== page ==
(Bloomberg Gadfly) -- Smurfit Kappa Group Plc has so far been able to resist unwanted takeover interest from U.S. packing rival International Paper Co. without doing much. But it needs to open up the cardboard box and show what value lies inside.
The Dublin-based paper group on Monday rejected a sweetened proposal from International Paper worth 8.9 billion euros ($11 billion) for its equity. This is a smidgen higher than an initial approach in February. As before, Smurfit shareholders would get 15 percent of the enlarged company. The value of that part of the proposal has been dragged down by International Paper's falling share price. Offsetting this, and more, is an increased cash element.
On first glance, it looks like International Paper is in a bind. The bidder needs its share price to recover as it can't afford to put much more cash into a deal. The current proposal would mean leverage of about 3.4 times Ebitda for the combined company based on 2018 estimates. While International Paper shareholders are used to such levels, Smurfit's aren't.
But the Irish company's management faces two problems. One, even with all the pressure on International Paper's share price, the value of its proposal is still comfortably above where Smurfit is trading and far higher than where the target shares would be absent the possibility of a takeover.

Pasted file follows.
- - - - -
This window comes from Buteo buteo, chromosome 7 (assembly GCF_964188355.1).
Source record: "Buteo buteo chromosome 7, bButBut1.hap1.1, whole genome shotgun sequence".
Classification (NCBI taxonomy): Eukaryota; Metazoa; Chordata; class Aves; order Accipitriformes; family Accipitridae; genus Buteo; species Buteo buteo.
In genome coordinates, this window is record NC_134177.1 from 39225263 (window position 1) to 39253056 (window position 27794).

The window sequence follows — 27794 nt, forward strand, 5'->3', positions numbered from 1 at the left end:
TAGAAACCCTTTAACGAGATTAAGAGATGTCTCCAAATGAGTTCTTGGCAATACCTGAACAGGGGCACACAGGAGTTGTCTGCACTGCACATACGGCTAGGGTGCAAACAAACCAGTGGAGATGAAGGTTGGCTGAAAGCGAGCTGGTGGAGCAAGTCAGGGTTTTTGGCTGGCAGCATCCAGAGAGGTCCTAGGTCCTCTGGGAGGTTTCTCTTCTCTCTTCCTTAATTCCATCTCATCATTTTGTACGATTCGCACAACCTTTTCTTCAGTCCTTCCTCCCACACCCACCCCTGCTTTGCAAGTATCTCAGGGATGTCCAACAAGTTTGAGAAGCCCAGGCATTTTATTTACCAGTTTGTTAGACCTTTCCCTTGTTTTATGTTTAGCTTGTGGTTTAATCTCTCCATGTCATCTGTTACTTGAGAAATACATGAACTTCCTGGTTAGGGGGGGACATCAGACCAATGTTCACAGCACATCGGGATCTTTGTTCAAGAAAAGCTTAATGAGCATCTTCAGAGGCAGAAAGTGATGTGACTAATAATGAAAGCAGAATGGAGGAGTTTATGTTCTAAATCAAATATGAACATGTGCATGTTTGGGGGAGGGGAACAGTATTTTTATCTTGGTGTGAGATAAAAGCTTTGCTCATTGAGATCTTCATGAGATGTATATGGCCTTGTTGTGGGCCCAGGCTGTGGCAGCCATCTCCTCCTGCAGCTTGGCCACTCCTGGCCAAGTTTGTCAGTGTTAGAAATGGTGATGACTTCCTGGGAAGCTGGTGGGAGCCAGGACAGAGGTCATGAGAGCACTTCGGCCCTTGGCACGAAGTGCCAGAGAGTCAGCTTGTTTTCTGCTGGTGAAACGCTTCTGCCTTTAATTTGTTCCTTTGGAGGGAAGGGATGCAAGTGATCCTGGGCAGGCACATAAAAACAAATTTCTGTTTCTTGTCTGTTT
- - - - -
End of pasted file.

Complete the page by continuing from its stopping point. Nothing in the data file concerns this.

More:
What's more, International Paper is finally addressing some of the issues weighing on the value of its acquisition currency. It has outlined $450 million of yearly pretax cost-cutting benefits. Conservatively valued, these are worth at least $2.6 billion in today's money, just covering the premium offered. The real figure is likely to be higher. Add the possibility of revenue gains, and there would be something in this deal for International Paper shareholders.
The suitor's promise to generate returns in excess of its cost of capital in three years also looks highly plausible. It wouldn't need to have extracted all of its current cost cuts target to get to a high-single digit return on acquisition in that timescale.
True, Smurfit argues that the implied exit multiple is below comparable transactions. But the gap is closing. International Paper can probably afford more and a further sweetener would provide grounds for Smurfit's approval. If Smurfit thinks otherwise, it's going to have to set out a defense based on what it thinks it's really worth.
This column does not necessarily reflect the opinion of Bloomberg LP and its owners.
Chris Hughes is a Bloomberg Gadfly columnist covering deals. He previously worked for Reuters Breakingviews, as well as the Financial Times and the Independent newspaper.
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